I've been away visiting with my daughter in New York City. She is a young doctor in the city and among the ranks of those "dating" in Manhattan. Over breakfast one morning, we were discussing the issues of relationship and what attracts people to one another. There seem to be some basic correlations in the dating and mating process no matter what generation is at hand.
The conversation turned to peoples likes and dislikes and ultimately to aspects of relationship. As I nibbled on a black and white cookie, it reminded me that just as the movie character Forest Gump referred to life as being like a "box of chocolates", I tend to see relationship as that of the "black and white cookie syndrome."
My daughter looked at me with that look of the empirical mind of a surgeon, and asked what the black and white cookie had to do with relationship? She doubted that I could actually create a blog on the subject, so here's to you my darling daughter.
I received a call from her yesterday to alert me to the fact that she saw the recently printed article where I was interviewed for an article in Cosmopolitan magazine. As a "relationship expert" and Clinical Sexologist, my opinion as Arlene Krieger, PhD. was quoted in the November 2008 issue of Cosmopolitan magazine. The front page article in this issue is titled, "Times You Shouldn't Text a Guy." (pg. 44) As a Board Certified Clinical Sexologist, I am always in motion, in the flow of research, seminars, actively looking for the newest and latest information to help my patients.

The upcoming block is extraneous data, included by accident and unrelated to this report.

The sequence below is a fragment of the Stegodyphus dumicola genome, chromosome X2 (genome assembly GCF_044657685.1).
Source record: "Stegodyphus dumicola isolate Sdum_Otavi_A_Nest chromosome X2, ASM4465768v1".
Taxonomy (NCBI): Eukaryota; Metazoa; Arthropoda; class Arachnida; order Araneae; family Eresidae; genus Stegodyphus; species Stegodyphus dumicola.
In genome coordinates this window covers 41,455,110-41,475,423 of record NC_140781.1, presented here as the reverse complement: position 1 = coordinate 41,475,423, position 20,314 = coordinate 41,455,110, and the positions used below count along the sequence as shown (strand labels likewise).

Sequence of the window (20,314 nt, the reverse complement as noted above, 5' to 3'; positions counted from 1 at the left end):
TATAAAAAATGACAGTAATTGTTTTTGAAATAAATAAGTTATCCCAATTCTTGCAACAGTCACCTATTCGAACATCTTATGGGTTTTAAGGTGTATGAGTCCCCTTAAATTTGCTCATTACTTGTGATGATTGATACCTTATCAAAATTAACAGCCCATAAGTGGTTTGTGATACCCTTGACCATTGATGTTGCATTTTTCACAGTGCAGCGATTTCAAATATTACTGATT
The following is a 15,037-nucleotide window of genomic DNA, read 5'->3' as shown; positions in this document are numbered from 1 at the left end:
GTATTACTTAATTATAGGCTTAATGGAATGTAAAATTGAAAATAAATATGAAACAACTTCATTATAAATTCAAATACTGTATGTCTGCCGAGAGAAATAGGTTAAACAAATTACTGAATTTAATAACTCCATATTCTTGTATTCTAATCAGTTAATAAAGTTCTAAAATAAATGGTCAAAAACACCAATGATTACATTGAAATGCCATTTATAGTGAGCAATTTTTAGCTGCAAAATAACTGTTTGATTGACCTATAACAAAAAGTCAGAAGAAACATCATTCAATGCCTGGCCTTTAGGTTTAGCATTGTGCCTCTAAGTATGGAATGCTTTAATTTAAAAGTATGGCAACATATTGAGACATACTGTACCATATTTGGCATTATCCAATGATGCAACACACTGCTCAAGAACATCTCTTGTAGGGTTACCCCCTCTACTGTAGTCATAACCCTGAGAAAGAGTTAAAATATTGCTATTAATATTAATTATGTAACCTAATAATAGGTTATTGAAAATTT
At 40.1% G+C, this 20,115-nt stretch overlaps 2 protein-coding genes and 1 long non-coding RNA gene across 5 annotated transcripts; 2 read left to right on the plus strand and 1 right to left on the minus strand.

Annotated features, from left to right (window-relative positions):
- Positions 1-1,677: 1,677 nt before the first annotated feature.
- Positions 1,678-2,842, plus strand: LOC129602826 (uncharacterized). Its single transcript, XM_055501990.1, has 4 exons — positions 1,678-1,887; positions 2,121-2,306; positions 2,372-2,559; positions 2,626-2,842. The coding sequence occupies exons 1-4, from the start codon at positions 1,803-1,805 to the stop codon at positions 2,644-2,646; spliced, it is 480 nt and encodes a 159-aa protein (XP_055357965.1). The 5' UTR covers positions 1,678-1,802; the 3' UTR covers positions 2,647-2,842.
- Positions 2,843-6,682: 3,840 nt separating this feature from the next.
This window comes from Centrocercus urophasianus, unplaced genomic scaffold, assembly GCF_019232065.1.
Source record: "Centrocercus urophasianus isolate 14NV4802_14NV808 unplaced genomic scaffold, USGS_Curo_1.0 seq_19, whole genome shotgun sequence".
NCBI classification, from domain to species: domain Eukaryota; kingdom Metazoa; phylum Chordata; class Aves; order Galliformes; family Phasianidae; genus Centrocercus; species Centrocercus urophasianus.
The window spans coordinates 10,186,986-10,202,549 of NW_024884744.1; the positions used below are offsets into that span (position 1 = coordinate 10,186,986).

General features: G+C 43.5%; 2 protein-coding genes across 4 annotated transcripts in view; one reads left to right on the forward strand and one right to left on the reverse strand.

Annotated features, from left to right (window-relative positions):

Many patients are referred to my practice by gynecologists, urologists and other medical doctors that are also hoping to help their patients. Sex therapy is a very specific specialty and it is good to see that the medical profession is accepting it as part of the integral and comprehensive treatment for their patients.
The black and white cookie analogy represents the differences we all tend to perceive as human beings. Just as in the medical professions, traditional doctors tend to view life and medical issues differently than many of the holistic doctors. These various climates of thought are often confusing to the patients. It is then up to us as individuals to make educated and rational choices, to be responsible for our own physical and mental health.
It is the same process of choosing Relationship that often lends itself to states of conflict and confusion. With the "Black and White cookie" theory, the question arises, why do we have to like chocolate over vanilla or vanilla best over chocolate? Which side of the cookie do you go for first? Do you ever mix it up and eat half of one and half of the other, do you cheat and claim to be a chocolate lover, and yet intermittently break off little bits of the white side of the cookie? Can our individual taste choices be judged here? Would one ever dare to chastise another for their cookie preferences?
The real issue in choosing your partner and getting along with the choice of "cookie" that you made, is in the why, how and what of your choices. People make these most important choices of all, whom you plan on spending the rest of your life with, often based on poor reasoning. This ultimately ends up in the demise of their relationship or marriage.
It is of utmost import to realize exactly which side of the black and white cookie you stand for! If you are a vanilla icing kind of girl, no matter how much you try to rationalize it, you're never going to be at that necessary comfort level with Mr. Chocolate! Although he may talk a convincing story about the rich, dark chocolate wonder of life, you may not be able to live outside of your cool creamy vanilla understanding and existence of your own values and traditions.
We often tend to make our right another's wrong. It’s not that simple. Of course if two people are attracted enough to one another to try and build a relationship there will have to be compromise. However, make sure that you choose the familiar side of the cookie before you embark on this most interesting road to romance and lifetime commitment.